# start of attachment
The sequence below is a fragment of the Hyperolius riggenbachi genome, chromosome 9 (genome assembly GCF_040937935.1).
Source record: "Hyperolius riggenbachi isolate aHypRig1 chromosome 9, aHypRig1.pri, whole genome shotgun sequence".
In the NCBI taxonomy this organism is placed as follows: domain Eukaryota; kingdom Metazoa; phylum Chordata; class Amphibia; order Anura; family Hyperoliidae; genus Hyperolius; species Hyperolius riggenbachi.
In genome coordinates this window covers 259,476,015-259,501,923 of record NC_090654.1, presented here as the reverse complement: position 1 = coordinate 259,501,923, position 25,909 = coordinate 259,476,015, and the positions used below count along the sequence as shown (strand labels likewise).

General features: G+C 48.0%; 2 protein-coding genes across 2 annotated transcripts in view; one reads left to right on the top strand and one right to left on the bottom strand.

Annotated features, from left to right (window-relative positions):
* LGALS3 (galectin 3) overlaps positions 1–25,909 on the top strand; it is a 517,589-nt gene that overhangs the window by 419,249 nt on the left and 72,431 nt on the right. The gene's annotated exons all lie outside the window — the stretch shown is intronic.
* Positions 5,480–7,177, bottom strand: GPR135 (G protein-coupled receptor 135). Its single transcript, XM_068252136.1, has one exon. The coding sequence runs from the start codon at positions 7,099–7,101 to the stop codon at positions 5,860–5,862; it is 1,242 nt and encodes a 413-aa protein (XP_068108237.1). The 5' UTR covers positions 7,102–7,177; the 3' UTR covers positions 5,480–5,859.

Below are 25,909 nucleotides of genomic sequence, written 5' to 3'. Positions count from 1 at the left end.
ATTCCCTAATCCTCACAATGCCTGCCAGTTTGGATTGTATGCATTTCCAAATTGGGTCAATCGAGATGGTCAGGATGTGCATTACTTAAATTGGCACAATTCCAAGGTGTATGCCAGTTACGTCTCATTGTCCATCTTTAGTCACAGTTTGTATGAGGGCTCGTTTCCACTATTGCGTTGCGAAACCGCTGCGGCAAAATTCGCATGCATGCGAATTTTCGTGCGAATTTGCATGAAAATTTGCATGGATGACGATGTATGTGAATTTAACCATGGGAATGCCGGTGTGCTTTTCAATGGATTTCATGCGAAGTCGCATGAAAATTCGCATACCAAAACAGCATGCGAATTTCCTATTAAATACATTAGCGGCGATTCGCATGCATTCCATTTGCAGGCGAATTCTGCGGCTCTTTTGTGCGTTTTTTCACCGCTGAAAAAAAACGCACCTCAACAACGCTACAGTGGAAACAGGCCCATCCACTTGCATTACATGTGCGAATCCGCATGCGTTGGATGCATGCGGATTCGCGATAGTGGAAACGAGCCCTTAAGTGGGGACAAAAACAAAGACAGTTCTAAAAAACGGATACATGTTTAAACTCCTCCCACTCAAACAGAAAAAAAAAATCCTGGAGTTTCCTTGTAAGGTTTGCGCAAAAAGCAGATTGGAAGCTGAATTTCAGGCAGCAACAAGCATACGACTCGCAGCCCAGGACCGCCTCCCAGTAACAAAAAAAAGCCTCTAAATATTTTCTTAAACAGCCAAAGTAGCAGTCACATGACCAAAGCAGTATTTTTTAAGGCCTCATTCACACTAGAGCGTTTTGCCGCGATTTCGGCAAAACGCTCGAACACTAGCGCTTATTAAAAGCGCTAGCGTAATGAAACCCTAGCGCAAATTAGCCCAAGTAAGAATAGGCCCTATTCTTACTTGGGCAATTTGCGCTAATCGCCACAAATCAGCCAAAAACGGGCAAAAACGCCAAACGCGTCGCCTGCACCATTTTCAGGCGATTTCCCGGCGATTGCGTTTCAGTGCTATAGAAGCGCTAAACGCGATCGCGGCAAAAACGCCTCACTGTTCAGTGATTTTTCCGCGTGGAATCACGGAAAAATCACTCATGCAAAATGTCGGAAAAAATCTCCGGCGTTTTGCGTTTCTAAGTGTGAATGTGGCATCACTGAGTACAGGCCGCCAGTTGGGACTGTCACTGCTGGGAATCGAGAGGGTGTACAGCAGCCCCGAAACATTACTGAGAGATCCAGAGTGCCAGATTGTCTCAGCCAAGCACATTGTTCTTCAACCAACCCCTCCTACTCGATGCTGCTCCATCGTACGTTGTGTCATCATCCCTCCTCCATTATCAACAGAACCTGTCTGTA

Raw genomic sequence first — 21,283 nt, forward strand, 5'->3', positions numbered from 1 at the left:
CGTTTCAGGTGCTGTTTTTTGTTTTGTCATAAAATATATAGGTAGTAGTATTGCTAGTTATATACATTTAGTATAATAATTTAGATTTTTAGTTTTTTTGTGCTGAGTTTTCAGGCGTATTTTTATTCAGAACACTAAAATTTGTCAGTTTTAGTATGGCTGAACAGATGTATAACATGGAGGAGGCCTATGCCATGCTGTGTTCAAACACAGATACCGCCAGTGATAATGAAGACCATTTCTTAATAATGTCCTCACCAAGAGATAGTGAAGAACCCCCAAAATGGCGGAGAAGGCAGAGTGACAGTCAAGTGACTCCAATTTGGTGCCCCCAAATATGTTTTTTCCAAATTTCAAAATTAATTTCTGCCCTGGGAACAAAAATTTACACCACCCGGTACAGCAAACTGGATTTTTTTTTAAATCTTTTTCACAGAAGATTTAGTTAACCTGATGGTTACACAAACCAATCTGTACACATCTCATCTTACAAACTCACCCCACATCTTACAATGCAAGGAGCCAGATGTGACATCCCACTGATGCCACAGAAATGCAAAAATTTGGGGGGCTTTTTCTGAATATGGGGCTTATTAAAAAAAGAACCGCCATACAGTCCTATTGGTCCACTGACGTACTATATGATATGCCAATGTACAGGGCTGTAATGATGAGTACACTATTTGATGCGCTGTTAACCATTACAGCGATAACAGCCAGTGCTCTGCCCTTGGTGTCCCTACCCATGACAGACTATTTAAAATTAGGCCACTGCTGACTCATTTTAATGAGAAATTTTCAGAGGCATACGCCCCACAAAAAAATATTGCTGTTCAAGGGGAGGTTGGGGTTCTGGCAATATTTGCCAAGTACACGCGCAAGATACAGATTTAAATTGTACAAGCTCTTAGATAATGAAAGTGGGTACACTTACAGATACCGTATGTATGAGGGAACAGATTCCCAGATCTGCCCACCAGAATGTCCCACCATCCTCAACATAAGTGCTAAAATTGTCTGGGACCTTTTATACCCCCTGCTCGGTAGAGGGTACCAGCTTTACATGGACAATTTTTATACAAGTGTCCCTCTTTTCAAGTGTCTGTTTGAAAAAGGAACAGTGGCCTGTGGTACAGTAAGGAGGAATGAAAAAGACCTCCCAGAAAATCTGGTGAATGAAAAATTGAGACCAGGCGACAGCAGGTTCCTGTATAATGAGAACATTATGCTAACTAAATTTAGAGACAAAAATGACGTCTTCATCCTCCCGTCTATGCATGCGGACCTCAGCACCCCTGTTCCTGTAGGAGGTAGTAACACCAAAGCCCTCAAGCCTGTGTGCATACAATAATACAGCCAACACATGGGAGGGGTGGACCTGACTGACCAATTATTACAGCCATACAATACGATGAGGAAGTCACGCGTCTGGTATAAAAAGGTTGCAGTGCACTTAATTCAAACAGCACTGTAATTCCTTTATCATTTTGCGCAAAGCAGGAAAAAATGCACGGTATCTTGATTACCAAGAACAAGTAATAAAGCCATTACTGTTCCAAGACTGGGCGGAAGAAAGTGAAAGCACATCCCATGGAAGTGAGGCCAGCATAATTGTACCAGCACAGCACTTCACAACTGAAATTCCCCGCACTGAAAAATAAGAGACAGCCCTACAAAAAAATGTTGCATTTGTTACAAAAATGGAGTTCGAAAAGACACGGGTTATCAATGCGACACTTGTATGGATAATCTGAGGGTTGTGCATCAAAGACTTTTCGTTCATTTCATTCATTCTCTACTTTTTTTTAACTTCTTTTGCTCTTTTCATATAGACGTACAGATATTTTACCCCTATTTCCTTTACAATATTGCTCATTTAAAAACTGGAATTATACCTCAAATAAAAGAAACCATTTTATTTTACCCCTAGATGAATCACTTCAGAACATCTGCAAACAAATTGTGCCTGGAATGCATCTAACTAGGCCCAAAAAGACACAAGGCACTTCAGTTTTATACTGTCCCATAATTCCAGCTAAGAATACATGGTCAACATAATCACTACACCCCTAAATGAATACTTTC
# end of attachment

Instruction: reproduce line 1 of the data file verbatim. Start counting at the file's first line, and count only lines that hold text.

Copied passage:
The sequence below is a fragment of the Hyperolius riggenbachi genome, chromosome 9 (genome assembly GCF_040937935.1).